STARS OF THE INTERNATIONAL SOFTBALL CONGRESS
(A Tribute to Past, Present, and Emerging Stars of the ISC)
April, 2004 Star – - – Andrew Kirkpatrick
It might have come when he first saw videos of pitcher Darren Zack in his native Australia when he was just a young sprout – - -
Or it might have come with his first exposure to playing the game of fastball at the age of 10 when he admits to “watching the pitchers – - everyone wants to pitch!” – - -
Or it might have come simply in looking for a summer season sport to augment his winter obsession with rugby.
But whatever the critical reason, ANDREW KIRKPATRICK decided that he wanted to be a PITCHER!
And the world of fastball is poised to accept the emergence of a young and budding star!
How would you describe this youthful “emerging star” of the International Softball Congress?
Try tall, he is an imposing 6’6”;
How about talented – - he was a sensation with his national team at the ISF championships in New Zealand this past winter;
Or lefthanded – - think Ty Stofflet, Mike Piechnik, Brad Underwood, Mark Smith, Peter Finn – - – -
Dreaming a bit? Got the cart before the horse? Maybe. But at this point in Mr. Kirkpatrick’s career – - – - and did we mention that he is also – - -
Young – - he will be just leaving his teens as he heads into the 2004 season with his new mates the Calgary Diamonds where he will be a hurler under the tutelage of well-known manager Peter Porcelli.
And will he be welcomed in Calgary? Listen to the Diamonds’ Kelly Wenstrum: “We are very excited to have him. Andrew showed in the ISF’s that he is the best up and coming pitcher in the world and that there is absolutely no one even close to his caliber in his age group!”
When this writer caught up with Kirkpatrick, the young southpaw had just completed a game in the 2003 ISC World Tournament in Kimberly, Wisconsin. Tossing a three-hitter, he had been victimized by a seventh-inning run and lost a 1 – 0 game to Ashland, Ohio – - – - one of three 1-0 losses which he and his Owen Sound Crunch teammates suffered in the tournament.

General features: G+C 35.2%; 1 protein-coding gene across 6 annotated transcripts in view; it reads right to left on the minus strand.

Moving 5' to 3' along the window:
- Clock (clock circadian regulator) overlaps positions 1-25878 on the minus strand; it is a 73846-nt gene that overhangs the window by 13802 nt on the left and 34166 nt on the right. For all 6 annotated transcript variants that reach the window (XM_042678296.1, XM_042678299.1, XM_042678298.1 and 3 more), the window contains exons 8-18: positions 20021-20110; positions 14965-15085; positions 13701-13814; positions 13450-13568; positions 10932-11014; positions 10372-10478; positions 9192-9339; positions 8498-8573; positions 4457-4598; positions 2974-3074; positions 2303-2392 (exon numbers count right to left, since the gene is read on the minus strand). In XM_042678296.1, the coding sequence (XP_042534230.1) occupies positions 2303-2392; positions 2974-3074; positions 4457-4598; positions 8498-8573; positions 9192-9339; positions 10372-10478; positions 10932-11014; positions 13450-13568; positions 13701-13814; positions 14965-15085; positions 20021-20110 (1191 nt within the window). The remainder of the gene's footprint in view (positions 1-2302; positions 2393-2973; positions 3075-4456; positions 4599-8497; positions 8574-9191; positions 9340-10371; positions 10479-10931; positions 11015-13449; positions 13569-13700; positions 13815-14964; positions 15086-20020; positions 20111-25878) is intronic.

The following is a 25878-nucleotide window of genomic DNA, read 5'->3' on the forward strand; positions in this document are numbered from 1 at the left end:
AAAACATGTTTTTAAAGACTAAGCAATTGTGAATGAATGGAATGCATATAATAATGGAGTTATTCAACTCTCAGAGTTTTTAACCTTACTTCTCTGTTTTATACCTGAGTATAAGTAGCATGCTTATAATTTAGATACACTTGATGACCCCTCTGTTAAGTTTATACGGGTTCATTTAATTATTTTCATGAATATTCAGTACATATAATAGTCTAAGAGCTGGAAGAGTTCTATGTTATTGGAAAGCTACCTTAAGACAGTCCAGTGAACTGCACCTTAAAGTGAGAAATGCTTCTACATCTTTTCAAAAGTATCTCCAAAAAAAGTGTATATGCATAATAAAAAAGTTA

But let’s go back – - – way back – - – to the beginning of the story.
Following the urge to pitch, Kirkpatrick first toed the pitching rubber at age 12 in his native Canberra, Australia. It wasn’t long before his potential was recognized and he found himself playing for a junior team out of Sydney which eventually played a North American tour that included two ISC 19&Under tournaments which they won with Kirkpatrick alternating between the mound and first base.
It was this exposure to fastball ISC-style which motivated the young hurler to target his efforts toward ISC competition. In his own words, “It was a great time playing with that team, and that is where I found out about the ISC. From then on I have wanted to play in a World Tournament” and from this 2003 vantage point, he continued, “And it is the best thing I have ever done in fastball.”
Prior to his debut in ISC World Tournament competition, in the spring of 2003 his team (A.C.T.) captured the Australian national championship in a grueling event which saw him throwing five of his team’s seven games in round robin competition, losing in a semi-final contest, and facing the task of winning four games in the final day of the tournament. With Kirkpatrick on the mound, ACT won all four games to capture the title.
With such a background, and coming off an eye-opening performance in the ISF games, the next level is in his sights.
A graduate of the Australian equivalent of high school, Andrew has been working for a firm which performs maintenance on the schools of the Australian National Territory.
As he looked back over the 2003 season with Owen Sound, he listed as the high point pitching against, and defeating, the US National team with the low point being the three 1-0 losses at Kimberly. Looking ahead last August, he set two objectives for himself: competing with the Australian team in the ISF games; and coming to North America for the 2004 season with the goal of helping his team to the ISC World title.
A typical teenager, Kirkpatrick responded to the question of favorite non-sports activities as “playing with my play station” and “partying”
Pressed for his “bread and butter” pitch, he confides that he loves to throw the low rise ball a lot when facing a “big situation”. And with his talent, youth, and enthusiasm for the game, those BIG SITUATIONS are likely to be coming thick and fast this season.
By: Gordon Wise – - – ISC Information Officer